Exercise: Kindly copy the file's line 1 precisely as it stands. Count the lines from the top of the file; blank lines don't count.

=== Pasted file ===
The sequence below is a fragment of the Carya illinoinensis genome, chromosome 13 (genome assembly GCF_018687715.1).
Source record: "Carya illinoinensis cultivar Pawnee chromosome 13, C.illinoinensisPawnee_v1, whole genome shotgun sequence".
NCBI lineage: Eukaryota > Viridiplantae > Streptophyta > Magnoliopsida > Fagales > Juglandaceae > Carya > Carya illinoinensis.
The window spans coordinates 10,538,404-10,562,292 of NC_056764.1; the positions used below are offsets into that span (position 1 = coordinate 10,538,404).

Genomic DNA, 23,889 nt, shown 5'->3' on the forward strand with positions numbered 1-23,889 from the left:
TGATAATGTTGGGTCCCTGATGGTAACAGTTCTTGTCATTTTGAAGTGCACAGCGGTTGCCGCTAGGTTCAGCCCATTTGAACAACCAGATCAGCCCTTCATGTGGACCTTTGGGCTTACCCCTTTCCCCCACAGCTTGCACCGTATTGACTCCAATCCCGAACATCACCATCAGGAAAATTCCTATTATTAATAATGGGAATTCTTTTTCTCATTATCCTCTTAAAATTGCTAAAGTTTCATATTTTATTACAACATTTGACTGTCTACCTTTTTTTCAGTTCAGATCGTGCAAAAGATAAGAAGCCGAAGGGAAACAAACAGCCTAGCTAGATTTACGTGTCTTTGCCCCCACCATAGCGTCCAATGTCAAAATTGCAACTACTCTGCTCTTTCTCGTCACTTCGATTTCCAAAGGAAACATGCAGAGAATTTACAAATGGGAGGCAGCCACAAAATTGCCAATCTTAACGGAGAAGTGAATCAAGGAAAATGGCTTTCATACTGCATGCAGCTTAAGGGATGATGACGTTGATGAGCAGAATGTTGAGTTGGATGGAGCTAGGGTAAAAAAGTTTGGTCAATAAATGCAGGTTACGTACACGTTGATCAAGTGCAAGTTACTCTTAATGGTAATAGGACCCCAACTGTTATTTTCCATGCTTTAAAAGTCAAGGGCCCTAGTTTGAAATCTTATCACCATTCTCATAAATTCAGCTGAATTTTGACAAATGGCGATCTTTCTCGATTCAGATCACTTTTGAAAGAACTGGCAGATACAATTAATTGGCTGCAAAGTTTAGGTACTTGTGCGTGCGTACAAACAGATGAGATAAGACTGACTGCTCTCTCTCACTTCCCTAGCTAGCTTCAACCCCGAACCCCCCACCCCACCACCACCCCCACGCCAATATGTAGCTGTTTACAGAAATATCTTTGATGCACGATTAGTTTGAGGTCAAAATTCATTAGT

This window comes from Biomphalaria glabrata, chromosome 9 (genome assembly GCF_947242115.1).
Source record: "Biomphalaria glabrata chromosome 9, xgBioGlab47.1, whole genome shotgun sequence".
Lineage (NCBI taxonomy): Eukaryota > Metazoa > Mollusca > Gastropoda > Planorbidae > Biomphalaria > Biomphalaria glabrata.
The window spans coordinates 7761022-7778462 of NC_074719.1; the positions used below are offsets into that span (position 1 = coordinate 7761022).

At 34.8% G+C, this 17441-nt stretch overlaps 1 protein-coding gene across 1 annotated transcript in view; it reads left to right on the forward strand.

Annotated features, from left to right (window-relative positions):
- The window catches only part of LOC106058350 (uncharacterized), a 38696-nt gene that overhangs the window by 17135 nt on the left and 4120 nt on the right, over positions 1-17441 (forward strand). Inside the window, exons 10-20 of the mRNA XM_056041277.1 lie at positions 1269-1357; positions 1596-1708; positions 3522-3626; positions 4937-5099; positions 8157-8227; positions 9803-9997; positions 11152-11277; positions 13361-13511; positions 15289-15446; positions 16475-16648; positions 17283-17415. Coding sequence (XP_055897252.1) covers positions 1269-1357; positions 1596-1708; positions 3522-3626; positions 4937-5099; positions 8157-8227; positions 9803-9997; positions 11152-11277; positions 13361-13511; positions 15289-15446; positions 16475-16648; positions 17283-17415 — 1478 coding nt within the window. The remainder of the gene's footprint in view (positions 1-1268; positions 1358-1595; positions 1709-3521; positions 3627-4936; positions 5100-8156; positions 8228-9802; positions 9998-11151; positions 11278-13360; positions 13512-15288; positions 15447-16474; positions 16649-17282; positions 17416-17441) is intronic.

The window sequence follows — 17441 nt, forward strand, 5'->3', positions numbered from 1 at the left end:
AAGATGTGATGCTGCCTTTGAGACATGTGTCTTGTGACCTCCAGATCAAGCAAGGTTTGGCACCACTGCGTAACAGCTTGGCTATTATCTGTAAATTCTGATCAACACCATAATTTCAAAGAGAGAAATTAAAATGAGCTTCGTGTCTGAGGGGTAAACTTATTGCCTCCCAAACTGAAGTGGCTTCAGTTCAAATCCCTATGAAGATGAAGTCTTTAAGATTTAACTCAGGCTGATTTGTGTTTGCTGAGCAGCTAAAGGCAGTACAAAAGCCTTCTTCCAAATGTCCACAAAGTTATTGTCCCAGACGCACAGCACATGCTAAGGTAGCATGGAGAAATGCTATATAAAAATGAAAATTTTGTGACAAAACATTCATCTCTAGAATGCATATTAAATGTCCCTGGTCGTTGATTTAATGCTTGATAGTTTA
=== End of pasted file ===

The sequence below is a fragment of the Carya illinoinensis genome, chromosome 13 (genome assembly GCF_018687715.1).